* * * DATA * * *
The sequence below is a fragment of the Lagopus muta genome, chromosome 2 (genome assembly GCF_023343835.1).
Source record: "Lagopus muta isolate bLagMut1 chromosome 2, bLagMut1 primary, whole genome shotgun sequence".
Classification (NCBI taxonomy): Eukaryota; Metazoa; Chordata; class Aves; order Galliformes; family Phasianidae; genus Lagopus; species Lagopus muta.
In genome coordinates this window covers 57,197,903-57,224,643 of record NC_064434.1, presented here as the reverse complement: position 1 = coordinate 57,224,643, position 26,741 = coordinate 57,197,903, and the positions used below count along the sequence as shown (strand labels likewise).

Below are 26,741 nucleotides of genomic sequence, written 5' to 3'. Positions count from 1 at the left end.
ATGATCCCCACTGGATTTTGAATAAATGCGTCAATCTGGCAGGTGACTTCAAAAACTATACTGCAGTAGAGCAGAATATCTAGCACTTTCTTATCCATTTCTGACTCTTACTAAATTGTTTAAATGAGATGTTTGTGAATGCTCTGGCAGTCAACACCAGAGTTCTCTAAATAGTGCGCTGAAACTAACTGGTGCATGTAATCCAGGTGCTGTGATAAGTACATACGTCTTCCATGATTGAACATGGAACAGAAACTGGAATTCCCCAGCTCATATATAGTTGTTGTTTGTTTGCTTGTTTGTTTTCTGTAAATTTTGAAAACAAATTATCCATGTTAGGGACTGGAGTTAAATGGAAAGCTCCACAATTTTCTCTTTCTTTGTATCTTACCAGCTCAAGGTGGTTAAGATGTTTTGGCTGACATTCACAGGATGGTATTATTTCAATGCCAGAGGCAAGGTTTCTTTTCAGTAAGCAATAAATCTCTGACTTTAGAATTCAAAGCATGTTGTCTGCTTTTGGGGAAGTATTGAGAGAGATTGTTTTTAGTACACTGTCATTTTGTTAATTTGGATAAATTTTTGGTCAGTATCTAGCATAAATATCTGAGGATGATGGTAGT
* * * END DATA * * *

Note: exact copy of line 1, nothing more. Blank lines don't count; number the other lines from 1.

The sequence below is a fragment of the Lagopus muta genome, chromosome 2 (genome assembly GCF_023343835.1).